Which Joe gave his name to ‘sloppy joes’? We look at five interesting sandwiches and their lexical origins.
Used as a euphemism for the word ‘bloody’, with reference to its common use in Australian speech:‘the song humorously exploits the great Australian adjective’
- ‘The definitive expletive of the 18th century was bloody, which is still in frequent use in Britain today, and is so common Down Under that it is known as "the great Australian adjective."’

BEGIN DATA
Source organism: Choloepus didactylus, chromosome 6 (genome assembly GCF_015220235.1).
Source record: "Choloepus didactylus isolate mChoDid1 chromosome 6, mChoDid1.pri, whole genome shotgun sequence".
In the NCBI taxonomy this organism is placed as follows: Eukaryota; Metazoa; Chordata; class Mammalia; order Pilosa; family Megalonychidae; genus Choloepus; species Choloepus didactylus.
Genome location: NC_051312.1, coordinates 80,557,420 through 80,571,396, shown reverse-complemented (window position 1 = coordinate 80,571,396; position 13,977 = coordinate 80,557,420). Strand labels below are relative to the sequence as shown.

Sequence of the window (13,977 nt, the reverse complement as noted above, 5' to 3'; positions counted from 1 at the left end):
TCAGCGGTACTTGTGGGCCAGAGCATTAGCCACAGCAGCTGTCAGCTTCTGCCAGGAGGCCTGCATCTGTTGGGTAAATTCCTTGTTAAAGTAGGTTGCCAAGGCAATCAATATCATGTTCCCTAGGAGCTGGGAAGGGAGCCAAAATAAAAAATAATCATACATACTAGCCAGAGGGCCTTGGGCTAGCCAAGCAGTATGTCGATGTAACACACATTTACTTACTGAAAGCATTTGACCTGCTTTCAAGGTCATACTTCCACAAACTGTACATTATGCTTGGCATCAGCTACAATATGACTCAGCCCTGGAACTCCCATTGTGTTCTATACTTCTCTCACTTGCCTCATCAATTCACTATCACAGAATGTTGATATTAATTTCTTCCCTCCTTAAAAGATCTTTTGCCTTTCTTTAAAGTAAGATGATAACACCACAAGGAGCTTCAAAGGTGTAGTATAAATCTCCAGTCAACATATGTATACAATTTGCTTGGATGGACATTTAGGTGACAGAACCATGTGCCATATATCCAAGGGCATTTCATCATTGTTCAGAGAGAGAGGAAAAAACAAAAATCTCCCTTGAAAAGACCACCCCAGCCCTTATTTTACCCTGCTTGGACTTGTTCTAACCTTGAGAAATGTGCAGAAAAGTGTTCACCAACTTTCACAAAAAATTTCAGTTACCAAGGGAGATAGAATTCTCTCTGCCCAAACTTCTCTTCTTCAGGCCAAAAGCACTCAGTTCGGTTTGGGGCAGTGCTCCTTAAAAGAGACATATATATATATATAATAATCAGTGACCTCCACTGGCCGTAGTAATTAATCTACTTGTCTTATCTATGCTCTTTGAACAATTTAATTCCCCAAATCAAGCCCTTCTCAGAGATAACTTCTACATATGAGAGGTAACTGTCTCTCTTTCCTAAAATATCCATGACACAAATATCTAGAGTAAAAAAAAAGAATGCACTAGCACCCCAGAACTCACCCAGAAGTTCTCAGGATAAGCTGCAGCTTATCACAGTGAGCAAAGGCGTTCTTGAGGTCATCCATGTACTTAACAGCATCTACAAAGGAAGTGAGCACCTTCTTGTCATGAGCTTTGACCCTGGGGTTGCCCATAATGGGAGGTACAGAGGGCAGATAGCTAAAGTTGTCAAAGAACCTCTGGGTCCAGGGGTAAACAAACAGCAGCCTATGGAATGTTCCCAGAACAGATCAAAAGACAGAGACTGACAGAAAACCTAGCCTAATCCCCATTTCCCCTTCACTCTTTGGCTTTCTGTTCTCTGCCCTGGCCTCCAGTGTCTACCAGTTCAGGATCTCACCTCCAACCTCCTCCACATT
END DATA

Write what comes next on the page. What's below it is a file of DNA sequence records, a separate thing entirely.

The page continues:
- ‘The newspapers and barristers were calling this expletive the 'great Australian adjective'.’
- ‘It's now the national version with the Australian adjective replacing the state name.’
- ‘"It's the great Australian adjective," she said. "It's part of our language."’
- ‘Swearing has always been part of the Australian character; think "bloody", the great Australian adjective.’
We take a look at several popular, though confusing, punctuation marks.
From Afghanistan to Zimbabwe, discover surprising and intriguing language facts from around the globe.
The definitions of ‘buddy’ and ‘bro’ in the OED have recently been revised. We explore their history and increase in popularity.